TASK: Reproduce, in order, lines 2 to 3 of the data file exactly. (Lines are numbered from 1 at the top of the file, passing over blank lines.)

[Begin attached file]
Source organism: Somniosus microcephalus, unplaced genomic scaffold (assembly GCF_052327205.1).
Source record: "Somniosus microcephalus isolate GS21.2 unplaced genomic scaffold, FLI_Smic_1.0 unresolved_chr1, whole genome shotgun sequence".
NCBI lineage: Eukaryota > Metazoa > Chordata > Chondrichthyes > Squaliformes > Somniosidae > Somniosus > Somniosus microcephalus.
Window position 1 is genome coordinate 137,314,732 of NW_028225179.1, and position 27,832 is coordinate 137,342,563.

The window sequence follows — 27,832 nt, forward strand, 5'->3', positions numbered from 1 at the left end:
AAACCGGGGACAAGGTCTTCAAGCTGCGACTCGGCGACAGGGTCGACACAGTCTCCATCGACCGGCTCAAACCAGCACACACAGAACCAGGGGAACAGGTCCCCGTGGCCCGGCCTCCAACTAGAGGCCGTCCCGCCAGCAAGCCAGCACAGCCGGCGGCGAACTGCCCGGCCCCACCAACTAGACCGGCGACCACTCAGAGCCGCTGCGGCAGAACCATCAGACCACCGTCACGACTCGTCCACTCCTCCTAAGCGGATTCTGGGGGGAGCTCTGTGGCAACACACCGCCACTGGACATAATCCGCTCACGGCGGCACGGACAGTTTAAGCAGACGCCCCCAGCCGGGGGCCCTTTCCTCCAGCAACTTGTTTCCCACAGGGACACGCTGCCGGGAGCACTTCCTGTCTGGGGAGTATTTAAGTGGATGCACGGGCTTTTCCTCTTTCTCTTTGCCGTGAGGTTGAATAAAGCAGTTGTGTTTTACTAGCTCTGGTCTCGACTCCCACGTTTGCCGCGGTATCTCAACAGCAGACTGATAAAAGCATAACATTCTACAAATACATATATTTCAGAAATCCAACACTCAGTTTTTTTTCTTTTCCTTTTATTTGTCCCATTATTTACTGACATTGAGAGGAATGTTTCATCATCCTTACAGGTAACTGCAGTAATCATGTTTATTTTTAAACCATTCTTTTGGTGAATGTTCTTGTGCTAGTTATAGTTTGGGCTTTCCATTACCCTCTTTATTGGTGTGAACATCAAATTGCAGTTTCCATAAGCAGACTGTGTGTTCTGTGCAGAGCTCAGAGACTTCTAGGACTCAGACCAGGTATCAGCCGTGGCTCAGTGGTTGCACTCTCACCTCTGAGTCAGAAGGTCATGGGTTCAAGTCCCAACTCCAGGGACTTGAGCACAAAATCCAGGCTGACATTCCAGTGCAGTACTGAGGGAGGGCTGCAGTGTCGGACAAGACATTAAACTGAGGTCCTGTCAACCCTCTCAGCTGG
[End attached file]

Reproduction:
Source record: "Somniosus microcephalus isolate GS21.2 unplaced genomic scaffold, FLI_Smic_1.0 unresolved_chr1, whole genome shotgun sequence".
NCBI lineage: Eukaryota > Metazoa > Chordata > Chondrichthyes > Squaliformes > Somniosidae > Somniosus > Somniosus microcephalus.